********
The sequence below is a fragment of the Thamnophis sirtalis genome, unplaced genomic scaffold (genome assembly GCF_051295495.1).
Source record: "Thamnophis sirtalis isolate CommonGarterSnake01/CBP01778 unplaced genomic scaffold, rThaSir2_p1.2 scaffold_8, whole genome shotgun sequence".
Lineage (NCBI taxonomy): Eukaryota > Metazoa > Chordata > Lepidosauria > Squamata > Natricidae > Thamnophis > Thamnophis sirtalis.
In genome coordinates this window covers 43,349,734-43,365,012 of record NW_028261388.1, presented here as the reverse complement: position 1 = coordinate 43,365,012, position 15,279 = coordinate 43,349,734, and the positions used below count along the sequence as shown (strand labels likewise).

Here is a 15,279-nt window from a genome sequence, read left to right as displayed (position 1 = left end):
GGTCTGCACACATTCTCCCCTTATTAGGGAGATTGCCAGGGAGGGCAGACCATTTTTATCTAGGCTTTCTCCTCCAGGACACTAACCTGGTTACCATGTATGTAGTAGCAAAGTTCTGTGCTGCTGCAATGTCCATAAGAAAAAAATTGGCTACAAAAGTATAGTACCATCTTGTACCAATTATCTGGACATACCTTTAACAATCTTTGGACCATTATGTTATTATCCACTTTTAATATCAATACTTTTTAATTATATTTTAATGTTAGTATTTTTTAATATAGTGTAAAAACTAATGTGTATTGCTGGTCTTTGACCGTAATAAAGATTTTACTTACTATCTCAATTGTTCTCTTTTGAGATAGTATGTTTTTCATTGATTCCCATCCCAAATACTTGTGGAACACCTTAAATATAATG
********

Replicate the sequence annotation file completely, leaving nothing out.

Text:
The sequence below is a fragment of the Thamnophis sirtalis genome, unplaced genomic scaffold (genome assembly GCF_051295495.1).
Source record: "Thamnophis sirtalis isolate CommonGarterSnake01/CBP01778 unplaced genomic scaffold, rThaSir2_p1.2 scaffold_8, whole genome shotgun sequence".
Lineage (NCBI taxonomy): Eukaryota > Metazoa > Chordata > Lepidosauria > Squamata > Natricidae > Thamnophis > Thamnophis sirtalis.
In genome coordinates this window covers 43,349,734-43,365,012 of record NW_028261388.1, presented here as the reverse complement: position 1 = coordinate 43,365,012, position 15,279 = coordinate 43,349,734, and the positions used below count along the sequence as shown (strand labels likewise).

Here is a 15,279-nt window from a genome sequence, read left to right as displayed (position 1 = left end):
GGTCTGCACACATTCTCCCCTTATTAGGGAGATTGCCAGGGAGGGCAGACCATTTTTATCTAGGCTTTCTCCTCCAGGACACTAACCTGGTTACCATGTATGTAGTAGCAAAGTTCTGTGCTGCTGCAATGTCCATAAGAAAAAAATTGGCTACAAAAGTATAGTACCATCTTGTACCAATTATCTGGACATACCTTTAACAATCTTTGGACCATTATGTTATTATCCACTTTTAATATCAATACTTTTTAATTATATTTTAATGTTAGTATTTTTTAATATAGTGTAAAAACTAATGTGTATTGCTGGTCTTTGACCGTAATAAAGATTTTACTTACTATCTCAATTGTTCTCTTTTGAGATAGTATGTTTTTCATTGATTCCCATCCCAAATACTTGTGGAACACCTTAAATATAATG